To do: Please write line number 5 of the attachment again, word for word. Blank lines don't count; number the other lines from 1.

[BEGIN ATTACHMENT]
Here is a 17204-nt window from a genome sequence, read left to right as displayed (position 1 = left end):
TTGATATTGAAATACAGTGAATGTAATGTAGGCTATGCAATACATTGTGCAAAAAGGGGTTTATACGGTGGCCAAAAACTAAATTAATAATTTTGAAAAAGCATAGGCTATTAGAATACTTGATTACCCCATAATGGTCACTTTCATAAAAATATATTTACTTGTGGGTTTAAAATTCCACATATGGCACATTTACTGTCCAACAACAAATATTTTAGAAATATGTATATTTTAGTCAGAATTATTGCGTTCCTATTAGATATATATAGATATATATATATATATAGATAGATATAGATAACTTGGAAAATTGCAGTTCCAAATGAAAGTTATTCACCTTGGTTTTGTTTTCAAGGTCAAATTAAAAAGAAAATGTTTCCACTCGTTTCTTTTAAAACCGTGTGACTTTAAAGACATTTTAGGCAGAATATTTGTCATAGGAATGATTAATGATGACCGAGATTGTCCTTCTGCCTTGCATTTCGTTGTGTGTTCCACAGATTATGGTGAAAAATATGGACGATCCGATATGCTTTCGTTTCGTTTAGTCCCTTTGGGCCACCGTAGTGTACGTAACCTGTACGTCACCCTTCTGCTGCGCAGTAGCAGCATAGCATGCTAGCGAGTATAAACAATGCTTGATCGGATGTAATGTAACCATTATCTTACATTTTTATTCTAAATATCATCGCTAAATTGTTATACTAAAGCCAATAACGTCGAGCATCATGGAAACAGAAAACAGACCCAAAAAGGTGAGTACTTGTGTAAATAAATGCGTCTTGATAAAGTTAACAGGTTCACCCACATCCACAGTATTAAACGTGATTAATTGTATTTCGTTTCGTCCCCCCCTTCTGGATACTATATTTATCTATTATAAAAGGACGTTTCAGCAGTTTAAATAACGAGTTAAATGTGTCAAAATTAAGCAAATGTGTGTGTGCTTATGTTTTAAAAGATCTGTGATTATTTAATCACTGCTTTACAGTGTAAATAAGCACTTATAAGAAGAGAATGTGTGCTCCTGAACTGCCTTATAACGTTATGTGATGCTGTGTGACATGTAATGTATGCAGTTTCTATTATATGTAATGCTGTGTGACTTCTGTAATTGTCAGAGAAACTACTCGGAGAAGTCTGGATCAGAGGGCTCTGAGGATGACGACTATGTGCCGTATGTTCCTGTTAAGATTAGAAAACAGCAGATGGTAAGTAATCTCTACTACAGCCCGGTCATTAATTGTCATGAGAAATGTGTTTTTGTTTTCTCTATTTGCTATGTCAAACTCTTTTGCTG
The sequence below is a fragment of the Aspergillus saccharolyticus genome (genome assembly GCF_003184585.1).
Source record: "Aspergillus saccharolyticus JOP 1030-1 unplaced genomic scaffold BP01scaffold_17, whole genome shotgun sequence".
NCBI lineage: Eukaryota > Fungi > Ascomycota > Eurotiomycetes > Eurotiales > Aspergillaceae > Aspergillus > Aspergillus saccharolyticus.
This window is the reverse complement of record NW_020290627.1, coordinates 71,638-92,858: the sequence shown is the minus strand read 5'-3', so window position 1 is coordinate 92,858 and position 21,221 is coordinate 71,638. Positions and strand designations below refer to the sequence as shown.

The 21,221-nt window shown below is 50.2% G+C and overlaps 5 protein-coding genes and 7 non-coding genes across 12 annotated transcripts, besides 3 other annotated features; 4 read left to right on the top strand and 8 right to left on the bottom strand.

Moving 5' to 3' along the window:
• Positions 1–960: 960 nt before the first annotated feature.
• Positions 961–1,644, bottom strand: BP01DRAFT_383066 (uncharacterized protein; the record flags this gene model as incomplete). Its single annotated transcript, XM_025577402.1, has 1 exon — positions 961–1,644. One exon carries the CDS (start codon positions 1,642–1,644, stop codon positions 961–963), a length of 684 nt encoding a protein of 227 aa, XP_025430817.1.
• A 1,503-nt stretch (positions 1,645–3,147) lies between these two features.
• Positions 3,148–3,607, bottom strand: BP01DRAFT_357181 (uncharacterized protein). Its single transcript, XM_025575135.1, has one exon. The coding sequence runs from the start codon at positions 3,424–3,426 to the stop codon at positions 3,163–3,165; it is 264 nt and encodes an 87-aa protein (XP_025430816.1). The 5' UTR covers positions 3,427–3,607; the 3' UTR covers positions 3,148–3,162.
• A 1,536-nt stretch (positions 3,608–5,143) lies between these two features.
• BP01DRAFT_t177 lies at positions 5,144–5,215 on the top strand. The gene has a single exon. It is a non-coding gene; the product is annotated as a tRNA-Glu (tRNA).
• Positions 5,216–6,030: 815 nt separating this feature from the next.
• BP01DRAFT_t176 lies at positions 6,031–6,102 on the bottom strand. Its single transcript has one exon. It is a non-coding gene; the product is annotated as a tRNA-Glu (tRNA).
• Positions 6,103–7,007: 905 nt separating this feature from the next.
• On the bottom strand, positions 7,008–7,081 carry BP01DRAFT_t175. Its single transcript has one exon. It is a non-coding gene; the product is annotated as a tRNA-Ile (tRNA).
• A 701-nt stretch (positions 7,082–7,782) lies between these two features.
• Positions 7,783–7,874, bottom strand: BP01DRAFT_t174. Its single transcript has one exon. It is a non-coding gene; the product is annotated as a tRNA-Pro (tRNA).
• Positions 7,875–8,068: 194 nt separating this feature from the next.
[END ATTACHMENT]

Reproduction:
NCBI lineage: Eukaryota > Fungi > Ascomycota > Eurotiomycetes > Eurotiales > Aspergillaceae > Aspergillus > Aspergillus saccharolyticus.